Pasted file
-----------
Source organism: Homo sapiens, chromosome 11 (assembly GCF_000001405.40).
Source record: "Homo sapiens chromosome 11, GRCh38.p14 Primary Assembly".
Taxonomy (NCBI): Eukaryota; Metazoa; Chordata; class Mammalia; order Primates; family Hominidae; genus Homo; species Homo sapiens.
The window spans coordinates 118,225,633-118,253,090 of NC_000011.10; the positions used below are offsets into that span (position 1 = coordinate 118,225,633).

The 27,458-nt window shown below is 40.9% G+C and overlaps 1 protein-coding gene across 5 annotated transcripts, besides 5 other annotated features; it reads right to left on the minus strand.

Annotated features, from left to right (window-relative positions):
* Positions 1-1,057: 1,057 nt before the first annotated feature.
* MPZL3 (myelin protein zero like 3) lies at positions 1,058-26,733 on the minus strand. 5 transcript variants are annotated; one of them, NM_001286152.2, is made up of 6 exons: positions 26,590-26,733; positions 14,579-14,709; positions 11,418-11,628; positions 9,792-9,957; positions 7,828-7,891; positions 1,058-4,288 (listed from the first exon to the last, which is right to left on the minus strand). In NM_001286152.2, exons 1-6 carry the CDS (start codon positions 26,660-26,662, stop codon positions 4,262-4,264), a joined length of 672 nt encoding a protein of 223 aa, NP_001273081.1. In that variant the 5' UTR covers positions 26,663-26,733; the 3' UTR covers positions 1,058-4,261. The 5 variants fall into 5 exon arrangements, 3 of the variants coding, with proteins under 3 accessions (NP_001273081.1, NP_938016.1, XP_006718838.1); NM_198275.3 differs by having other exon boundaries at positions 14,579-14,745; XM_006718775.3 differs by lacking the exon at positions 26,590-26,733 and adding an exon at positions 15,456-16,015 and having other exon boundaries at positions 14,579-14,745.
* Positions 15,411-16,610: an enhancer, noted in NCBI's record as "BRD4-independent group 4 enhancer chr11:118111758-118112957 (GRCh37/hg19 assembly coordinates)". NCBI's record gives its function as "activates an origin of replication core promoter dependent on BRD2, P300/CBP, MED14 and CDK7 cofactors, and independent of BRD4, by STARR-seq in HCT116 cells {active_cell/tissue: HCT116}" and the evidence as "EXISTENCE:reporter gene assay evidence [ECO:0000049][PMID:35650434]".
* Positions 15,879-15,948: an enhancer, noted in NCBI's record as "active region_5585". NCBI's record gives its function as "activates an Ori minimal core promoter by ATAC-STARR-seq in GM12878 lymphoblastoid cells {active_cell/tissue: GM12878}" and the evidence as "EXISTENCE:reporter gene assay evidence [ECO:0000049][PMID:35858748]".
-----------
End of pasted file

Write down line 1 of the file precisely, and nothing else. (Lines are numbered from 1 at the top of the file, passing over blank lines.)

Source organism: Homo sapiens, chromosome 11 (assembly GCF_000001405.40).